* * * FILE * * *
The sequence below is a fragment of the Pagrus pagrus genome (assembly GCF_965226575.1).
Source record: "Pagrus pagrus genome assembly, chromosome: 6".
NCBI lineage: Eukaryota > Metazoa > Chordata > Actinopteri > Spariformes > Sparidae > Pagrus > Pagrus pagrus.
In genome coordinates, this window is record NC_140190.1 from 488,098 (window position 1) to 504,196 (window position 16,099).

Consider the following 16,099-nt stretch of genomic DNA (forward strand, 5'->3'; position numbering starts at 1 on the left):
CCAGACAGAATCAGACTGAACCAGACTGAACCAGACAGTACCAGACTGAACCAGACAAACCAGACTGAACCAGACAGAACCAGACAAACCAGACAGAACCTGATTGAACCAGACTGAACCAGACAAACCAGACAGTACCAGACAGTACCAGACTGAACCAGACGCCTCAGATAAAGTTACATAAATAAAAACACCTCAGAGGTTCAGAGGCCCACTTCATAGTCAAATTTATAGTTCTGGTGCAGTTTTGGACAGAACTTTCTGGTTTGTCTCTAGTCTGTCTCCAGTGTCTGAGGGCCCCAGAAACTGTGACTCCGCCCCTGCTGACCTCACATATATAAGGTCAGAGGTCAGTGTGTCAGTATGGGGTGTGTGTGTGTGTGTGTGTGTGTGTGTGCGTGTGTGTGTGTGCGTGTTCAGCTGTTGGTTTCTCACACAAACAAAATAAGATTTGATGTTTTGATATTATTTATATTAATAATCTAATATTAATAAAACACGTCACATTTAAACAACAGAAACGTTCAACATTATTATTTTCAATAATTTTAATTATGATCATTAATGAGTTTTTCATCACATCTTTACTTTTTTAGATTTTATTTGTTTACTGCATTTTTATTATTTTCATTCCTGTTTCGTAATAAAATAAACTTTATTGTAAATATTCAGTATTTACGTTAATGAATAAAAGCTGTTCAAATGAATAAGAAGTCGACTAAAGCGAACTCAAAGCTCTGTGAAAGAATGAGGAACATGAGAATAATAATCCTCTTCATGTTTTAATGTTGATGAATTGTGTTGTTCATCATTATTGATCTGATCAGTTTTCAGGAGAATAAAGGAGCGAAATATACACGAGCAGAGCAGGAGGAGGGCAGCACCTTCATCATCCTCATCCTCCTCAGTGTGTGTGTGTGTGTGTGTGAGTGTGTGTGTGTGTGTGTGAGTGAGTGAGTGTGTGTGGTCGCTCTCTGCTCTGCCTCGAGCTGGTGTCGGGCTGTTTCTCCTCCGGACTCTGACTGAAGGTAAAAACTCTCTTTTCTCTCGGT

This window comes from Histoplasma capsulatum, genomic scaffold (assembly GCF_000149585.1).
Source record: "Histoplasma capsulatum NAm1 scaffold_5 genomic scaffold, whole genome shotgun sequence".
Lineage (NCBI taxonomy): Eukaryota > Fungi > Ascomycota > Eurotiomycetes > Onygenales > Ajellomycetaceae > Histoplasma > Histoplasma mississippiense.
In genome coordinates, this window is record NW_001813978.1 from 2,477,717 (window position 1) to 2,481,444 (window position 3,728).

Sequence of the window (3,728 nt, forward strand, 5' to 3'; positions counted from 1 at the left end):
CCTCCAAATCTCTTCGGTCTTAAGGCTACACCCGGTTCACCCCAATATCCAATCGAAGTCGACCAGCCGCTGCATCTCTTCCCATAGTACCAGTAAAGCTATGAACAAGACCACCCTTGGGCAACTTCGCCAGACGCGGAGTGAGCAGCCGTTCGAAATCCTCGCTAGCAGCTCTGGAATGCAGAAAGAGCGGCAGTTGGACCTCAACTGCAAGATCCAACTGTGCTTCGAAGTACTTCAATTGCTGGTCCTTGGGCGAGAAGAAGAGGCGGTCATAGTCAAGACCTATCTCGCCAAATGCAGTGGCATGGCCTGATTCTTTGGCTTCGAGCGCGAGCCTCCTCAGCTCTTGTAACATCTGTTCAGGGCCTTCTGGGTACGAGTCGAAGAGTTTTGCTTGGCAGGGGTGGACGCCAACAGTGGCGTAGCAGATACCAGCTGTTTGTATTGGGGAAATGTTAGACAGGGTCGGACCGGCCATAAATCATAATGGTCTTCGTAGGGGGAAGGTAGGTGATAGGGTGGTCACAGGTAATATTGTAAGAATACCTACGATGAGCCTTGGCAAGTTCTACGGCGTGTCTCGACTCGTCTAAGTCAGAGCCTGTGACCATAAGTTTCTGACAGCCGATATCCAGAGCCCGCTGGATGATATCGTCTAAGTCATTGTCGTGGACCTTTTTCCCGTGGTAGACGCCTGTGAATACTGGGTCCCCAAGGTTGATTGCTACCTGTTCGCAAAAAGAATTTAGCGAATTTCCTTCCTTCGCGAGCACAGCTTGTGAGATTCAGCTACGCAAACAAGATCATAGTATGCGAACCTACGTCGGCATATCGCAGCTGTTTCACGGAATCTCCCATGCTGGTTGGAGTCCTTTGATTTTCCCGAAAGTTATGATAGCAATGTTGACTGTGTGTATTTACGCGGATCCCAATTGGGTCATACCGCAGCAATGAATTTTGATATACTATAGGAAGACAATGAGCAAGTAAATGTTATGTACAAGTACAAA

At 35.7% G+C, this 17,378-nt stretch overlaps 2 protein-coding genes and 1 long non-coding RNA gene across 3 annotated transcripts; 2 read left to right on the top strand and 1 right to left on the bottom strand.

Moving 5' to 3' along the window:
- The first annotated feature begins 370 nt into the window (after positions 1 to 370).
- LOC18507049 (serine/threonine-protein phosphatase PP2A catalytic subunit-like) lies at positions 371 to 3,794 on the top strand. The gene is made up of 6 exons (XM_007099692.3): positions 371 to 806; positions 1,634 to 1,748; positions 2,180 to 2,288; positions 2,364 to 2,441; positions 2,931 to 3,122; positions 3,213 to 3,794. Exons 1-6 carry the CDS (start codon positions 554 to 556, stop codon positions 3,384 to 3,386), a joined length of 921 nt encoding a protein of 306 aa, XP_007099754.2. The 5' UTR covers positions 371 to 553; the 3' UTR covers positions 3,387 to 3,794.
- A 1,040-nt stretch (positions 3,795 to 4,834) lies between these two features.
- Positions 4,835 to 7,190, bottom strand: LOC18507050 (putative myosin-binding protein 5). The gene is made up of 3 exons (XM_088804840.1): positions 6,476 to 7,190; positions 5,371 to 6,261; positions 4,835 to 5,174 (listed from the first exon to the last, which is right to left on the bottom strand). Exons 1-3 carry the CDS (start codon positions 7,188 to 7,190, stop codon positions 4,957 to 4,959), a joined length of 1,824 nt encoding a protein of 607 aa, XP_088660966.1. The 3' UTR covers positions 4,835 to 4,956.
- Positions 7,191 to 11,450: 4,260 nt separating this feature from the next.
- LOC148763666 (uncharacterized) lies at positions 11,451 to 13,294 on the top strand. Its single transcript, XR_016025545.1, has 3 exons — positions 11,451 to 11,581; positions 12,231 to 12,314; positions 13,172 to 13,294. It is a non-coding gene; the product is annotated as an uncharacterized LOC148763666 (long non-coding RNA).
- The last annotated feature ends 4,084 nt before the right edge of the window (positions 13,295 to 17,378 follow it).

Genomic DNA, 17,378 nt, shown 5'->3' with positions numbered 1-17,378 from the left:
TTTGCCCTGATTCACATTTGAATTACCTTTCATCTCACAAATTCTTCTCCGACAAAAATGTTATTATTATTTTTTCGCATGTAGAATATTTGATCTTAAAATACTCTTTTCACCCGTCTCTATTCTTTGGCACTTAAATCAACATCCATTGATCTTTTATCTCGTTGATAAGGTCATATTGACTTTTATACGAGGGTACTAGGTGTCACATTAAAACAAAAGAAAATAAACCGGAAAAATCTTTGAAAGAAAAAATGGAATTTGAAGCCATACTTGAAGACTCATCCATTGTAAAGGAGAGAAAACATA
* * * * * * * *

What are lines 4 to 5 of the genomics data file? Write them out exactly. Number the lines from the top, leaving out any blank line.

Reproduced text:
In genome coordinates, this window is record NC_140190.1 from 488,098 (window position 1) to 504,196 (window position 16,099).

Consider the following 16,099-nt stretch of genomic DNA (forward strand, 5'->3'; position numbering starts at 1 on the left):